Molecular microbiology: new dimensions for cutaneous biology and wound healing.

Journal Article (Journal Article;Review)

The role of bacteria in the pathogenesis of chronic, nonhealing wounds is unclear. All wounds are colonized with bacteria, but differentiating colonizers from invading organisms is difficult, if not impossible, at the present time. Furthermore, robust new molecular genomic techniques have shown that only 1% of bacteria can be grown in culture; anaerobes are especially difficult to identify using standard culture methods. Recent studies utilizing microbial genomic methods have demonstrated that chronic wounds are host to a wide range of microorganisms. New techniques also show that microorganisms are capable of forming highly organized biofilms within the wound that differ dramatically in gene expression and phenotype from bacteria that are typically seen in planktonic conditions. The aim of this review is to present a concise description of infectious agents as defined by new molecular techniques and to summarize what is known about the microbiology of chronic wounds in order to relate them to the pathophysiology and therapy of chronic wounds.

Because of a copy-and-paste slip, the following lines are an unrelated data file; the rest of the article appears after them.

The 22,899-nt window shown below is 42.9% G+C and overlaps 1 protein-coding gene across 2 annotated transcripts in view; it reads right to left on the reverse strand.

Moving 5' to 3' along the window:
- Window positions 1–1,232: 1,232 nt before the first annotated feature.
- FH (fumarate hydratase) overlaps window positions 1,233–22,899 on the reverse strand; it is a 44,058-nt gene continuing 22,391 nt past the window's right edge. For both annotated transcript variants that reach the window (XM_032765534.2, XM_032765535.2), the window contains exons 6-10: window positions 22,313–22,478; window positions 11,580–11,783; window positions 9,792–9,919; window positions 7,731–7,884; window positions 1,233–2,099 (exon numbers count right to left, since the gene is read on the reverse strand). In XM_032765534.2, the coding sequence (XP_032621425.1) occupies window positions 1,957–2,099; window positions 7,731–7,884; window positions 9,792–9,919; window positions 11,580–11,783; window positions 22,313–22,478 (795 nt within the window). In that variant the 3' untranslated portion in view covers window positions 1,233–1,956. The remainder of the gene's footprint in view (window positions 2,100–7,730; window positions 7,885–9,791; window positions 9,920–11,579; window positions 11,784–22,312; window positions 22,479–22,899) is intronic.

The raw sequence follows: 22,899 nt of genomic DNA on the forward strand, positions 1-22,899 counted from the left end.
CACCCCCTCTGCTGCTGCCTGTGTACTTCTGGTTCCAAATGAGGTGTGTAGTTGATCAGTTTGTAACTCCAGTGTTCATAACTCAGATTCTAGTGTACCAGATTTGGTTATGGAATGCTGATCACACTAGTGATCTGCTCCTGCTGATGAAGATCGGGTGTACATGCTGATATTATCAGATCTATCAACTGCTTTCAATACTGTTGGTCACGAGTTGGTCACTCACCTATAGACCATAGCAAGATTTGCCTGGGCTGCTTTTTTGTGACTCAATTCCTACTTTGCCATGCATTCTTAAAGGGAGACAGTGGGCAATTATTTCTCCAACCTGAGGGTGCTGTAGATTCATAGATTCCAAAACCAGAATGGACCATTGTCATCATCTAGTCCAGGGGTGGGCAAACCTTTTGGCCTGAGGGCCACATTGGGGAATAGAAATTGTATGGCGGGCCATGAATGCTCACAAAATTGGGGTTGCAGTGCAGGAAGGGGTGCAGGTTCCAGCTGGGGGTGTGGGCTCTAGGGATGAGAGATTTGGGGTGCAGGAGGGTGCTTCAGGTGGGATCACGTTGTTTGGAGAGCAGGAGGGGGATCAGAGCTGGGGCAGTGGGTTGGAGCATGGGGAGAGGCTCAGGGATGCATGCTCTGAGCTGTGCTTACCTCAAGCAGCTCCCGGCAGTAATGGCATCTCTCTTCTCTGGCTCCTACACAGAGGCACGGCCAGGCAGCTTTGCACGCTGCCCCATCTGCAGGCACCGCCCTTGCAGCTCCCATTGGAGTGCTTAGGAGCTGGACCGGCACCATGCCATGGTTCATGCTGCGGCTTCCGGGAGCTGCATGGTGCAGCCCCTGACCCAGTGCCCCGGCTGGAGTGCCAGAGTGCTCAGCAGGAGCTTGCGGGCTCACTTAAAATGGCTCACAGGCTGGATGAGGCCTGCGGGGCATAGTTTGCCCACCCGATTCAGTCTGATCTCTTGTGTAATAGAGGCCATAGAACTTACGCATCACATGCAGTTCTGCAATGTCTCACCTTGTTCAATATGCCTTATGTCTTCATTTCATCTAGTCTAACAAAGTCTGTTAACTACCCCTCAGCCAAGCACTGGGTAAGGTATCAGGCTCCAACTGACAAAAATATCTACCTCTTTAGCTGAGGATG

Full Text

Duke Authors

Cited Authors

  • Martin, JM; Zenilman, JM; Lazarus, GS

Published Date

  • January 2010

Published In

Volume / Issue

  • 130 / 1

Start / End Page

  • 38 - 48

PubMed ID

  • 19626034

Electronic International Standard Serial Number (EISSN)

  • 1523-1747

Digital Object Identifier (DOI)

  • 10.1038/jid.2009.221


  • eng

Conference Location

  • United States